The optional section ends here. First off, add an Animator component to Gun’s child, Model, and set its controller to Gun (you could also just drag Gun.controller in the animations folder into Model’s inspector view). The animator must go on Model since that’s the 3D model that actually gets animated.

 

 

Now in order to start the recoil animation, we need to set the “Fire” parameter in the Animator component, which we can do in code. Switch to editing Gun.cs. We’ll start off by creating a private variable that holds our animator and initializing it in Start(). Since our animator component is on Model, not Gun, we’ll need to get a reference to Model. transform.Find() looks for a specifically named object in all of the base object’s children.

    ...

    private AudioSource audioSource;
    private Animator animator;

    // Use this for initialization
    void Start () {
        audioSource = GetComponent<AudioSource>();
        animator = transform.Find("Model").GetComponent<Animator>();
    }

    ...

Then in our Fire() function, we’ll set the parameter to trigger the animation. Unity’s Animator class has a different set function for each parameter type. In this case, we’re setting a trigger type parameter so we’ll use SetTrigger() and feed it the name of the parameter we want set.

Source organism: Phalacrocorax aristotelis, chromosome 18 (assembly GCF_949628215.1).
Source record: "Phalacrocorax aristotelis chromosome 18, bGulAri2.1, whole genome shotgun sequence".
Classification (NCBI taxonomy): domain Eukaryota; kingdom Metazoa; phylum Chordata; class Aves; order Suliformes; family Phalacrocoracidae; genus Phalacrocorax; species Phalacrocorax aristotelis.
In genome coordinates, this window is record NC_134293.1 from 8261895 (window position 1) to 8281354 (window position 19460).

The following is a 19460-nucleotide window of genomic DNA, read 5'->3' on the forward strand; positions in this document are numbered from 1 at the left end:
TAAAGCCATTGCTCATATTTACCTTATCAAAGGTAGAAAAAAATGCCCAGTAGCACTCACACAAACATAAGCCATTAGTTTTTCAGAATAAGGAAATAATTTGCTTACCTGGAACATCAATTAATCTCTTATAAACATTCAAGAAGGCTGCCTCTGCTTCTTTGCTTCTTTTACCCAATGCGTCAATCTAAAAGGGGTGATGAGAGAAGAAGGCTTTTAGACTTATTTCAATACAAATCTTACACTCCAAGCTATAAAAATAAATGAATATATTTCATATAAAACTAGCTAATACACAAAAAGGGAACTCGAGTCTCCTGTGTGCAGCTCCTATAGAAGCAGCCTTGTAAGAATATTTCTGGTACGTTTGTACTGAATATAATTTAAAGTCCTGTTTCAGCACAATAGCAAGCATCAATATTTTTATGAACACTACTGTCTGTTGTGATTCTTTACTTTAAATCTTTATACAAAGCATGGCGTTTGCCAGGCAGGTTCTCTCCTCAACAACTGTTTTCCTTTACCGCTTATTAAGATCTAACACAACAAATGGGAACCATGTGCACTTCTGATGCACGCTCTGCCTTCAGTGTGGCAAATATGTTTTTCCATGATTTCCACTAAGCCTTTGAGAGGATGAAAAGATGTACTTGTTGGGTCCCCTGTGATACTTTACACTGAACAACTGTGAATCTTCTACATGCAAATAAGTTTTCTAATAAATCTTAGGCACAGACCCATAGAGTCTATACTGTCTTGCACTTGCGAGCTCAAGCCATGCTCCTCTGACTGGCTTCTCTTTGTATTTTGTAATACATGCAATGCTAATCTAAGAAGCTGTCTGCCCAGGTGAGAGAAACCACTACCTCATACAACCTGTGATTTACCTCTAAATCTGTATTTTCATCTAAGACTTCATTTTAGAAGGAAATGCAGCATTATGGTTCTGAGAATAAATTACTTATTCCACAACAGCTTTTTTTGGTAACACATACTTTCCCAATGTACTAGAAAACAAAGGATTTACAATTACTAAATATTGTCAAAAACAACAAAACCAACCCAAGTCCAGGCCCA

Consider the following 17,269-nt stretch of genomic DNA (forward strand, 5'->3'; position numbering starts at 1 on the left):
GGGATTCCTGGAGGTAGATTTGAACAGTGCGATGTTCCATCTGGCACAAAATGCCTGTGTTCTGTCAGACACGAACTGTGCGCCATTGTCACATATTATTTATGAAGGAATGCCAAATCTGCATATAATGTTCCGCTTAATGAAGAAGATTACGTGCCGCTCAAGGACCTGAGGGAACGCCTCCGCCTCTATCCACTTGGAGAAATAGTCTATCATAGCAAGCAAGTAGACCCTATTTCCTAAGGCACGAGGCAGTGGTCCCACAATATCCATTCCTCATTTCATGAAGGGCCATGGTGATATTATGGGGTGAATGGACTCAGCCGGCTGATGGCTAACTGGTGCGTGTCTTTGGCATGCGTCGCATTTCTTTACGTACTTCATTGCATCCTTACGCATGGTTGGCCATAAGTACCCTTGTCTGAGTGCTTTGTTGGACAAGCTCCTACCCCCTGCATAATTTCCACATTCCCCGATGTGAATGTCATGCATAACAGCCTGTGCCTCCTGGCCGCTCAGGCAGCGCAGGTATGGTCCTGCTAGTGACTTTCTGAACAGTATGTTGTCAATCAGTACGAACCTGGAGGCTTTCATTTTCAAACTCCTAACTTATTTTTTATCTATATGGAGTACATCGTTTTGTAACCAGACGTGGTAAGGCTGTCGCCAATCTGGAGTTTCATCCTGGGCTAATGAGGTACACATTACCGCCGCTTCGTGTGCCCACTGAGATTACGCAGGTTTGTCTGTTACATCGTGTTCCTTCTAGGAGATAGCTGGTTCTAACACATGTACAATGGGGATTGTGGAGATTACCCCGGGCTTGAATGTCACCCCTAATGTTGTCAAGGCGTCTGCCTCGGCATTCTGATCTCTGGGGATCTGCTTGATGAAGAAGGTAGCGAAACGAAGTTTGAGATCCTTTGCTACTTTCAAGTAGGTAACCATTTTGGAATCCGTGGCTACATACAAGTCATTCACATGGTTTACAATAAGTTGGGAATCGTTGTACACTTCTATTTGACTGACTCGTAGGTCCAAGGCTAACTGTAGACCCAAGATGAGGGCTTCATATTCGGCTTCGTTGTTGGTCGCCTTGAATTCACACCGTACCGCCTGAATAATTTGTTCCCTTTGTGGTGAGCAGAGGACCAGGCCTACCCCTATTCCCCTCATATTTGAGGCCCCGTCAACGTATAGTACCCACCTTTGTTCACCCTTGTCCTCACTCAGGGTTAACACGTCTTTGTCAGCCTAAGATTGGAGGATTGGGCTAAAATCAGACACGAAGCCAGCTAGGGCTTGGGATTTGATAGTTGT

public void Fire() {
    audioSource.PlayOneShot(audioSource.clip);
    animator.SetTrigger("Fire");
}

Firing the gun now should play a short recoil animation.

 

Visual Effect

Just like with animation, Unity has its own complex system for creating and manipulating visual effects that won’t be in scope for this class. If you wish to learn more about it, I recommend starting with Unity’s video on the topic.

In folder Prefabs/Particle Systems, we’ve provided a gunshot VFX for you called “MuzzleFlashEffect”. Drag it into the editor as a child of Gun. It should already be positioned correctly in front of the gun barrel (where the VFX will play). If not, change its transform to what’s shown below.

 

 

All that’s left is to play the VFX here in script. Switch to editing Gun.cs. Like the previous two sections, we’ll start by creating and initializing a variable that’ll reference the Particle System.

    ...

    private AudioSource audioSource;
    private Animator animator;
    private ParticleSystem particleSystem;

    // Use this for initialization
    void Start () {
        audioSource = GetComponent<AudioSource>();
        animator = transform.Find("Model").GetComponent<Animator>();
        particleSystem = transform.Find("MuzzleFlashEffect").GetComponent<ParticleSystem>();
    }

    ...

Then in our function Fire() we’ll make the VFX play.

public void Fire() {
    audioSource.PlayOneShot(audioSource.clip);
    animator.SetTrigger("Fire");
    particleSystem.Play();
}

Firing the gun should now create a spark of muzzle flash at the front of the gun.

 

This marks the end of lab 2! To check-off successfully, let a facilitator see your current project and show them that you can pick up, drop/throw, and fire the gun properly.